Despite repeated warnings from Mayor Brian U. Stratton, City Hall employees are leaving their cars in front of Jay Street businesses all day, taking up precious customer parking spaces and not even feeding the meters.
Workers said the spaces across from City Hall are more convenient than parking in the city lot, which is one block away.
Their attitude has business owners steaming but they say they’re worried that if they complain, their City Hall customers will boycott them.
“They are my customers too,” said Don Leva, who runs Leva’s News & Lottery. “You understand, I’m in a difficult position.”
But, he said, cars that sit in front of his store all day deter customers who drive by and might park for just a minute while they buy a newspaper.
And the problem is just going to get worse.
“As other things begin to develop here, now these spaces need to be open,” said Allan Anderson, who runs Media Well Done. “Now we have Pizza King, and the fellow next to me is finally getting to the point where he’s opening the laundromat. He needs parking.”
The business owners have quietly asked Stratton to deal with the problem, to no avail.
Stratton said he, too, is frustrated that his employees aren’t listening to him.
“I’ve reminded our employees repeatedly at our staff meetings to leave those spaces,” he said. “I’ve told them I’d prefer they use the employee lot.”
He’s also reduced the number of “official city business” placards, which are given to employees who come and go often. Those placards allow the driver to park without paying the meter, but they’re supposed to be used when employees work at night or have a number of meetings outside the building.
“If they’re working late and they don’t want to walk unescorted [to the employee lot] at a late hour, I’ve issued them a placard,” Stratton said. “The people that are in and out of City Hall regularly have placards issued.”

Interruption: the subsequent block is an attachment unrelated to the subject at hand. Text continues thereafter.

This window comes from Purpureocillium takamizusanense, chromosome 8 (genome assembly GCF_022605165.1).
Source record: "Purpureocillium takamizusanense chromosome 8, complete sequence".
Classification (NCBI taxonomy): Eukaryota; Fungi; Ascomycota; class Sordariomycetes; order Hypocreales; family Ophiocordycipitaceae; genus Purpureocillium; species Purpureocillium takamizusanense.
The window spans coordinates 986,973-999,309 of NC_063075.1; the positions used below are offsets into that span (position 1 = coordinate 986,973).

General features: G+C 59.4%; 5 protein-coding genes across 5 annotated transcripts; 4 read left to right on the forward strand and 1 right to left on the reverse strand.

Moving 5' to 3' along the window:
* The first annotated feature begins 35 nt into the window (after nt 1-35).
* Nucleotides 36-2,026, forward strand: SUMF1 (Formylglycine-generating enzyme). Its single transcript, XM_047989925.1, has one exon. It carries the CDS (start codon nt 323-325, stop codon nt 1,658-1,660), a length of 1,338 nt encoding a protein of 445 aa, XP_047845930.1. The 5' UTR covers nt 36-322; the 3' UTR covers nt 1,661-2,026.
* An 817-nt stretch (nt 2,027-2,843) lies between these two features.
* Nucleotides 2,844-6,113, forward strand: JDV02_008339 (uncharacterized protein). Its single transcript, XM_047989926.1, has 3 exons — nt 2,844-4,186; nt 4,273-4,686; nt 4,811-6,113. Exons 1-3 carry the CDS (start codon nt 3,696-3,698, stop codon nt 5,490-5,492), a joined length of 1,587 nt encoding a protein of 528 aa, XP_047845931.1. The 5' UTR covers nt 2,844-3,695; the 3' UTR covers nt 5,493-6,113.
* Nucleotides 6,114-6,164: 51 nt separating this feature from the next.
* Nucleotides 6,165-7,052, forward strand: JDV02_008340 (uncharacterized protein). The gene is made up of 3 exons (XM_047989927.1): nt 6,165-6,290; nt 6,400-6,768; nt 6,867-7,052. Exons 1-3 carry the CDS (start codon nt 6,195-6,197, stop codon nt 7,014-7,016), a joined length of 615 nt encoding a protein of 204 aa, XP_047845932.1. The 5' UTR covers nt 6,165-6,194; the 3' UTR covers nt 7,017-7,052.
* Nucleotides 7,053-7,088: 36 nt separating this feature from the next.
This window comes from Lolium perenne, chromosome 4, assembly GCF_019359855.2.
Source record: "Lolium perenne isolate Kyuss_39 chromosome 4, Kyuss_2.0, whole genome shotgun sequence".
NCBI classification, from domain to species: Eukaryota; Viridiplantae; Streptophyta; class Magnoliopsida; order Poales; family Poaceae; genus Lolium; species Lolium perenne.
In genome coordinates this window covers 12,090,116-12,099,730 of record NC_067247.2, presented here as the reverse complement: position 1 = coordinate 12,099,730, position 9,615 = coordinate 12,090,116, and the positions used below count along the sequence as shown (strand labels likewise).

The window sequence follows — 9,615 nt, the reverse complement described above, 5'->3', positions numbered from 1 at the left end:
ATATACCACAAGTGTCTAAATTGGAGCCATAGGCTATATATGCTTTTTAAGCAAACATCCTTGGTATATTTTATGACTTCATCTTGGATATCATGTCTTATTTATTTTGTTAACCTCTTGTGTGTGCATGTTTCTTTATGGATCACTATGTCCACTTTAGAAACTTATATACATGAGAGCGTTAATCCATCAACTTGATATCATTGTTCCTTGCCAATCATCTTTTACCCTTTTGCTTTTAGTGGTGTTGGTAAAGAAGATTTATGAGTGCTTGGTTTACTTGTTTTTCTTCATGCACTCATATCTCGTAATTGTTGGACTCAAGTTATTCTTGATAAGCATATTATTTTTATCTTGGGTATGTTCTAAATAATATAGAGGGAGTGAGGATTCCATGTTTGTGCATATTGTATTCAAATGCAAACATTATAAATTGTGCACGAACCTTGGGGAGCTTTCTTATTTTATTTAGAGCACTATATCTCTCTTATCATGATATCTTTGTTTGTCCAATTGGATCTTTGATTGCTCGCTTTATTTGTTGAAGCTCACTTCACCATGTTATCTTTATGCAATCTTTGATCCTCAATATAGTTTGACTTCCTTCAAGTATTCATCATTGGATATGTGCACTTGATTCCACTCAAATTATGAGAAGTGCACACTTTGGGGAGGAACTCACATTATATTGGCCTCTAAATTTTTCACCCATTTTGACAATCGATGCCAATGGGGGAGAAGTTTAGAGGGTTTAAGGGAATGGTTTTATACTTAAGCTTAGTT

City Clerk Carolyn Friello, for example, has a placard because she works late on Mondays for the City Council, Stratton said.
But Friello used the placard on Tuesday to park in front of Media Well Done all day. Next to her car was Personnel and Benefits Administrator Kathy Finch’s vehicle, with its own placard. They left just one free space for Anderson’s customers.
Corporation Counsel L. John Van Norden said he parks there frequently as well.
“That’s where I always park,” he said. “As a general rule, I won’t park if I can avoid it. If I have to, I park by the building that’s vacant.”
The dozen or so employees with placards can also use designated spots on the City Hall side of the street, but just four spaces have been set aside for them. They fill up fast.
Van Norden said the rest of the spots around City Hall are also usually taken by the time he gets to work each morning, either by employees who feed the meters or visitors. Court days are particularly busy.
“The mayor has indicated his preference that we park on the City Hall side of the street. It’s hard for me to find a parking spot,” Van Norden said.
In response to the latest complaints from the business owners, Stratton again asked employees to park elsewhere. That request appeared to have some success. Friello said Thursday that she wouldn’t park on the business side of Jay Street anymore.
“There was no reason, just that I’m lazy. I’m serious,” she said. “… There’s no reason I can’t walk down to the lot and I did that today.”
Van Norden said he, too, would park in the employee lot if there’s no other place to park.
“Maybe I’ll have to park in the lot. I’ll certainly do that if that’s what’s necessary,” he said. “There are some city staff that prefer to feed the meters. They don’t want to walk the block. But the mayor is very business-friendly and he’s made his preference clear.”
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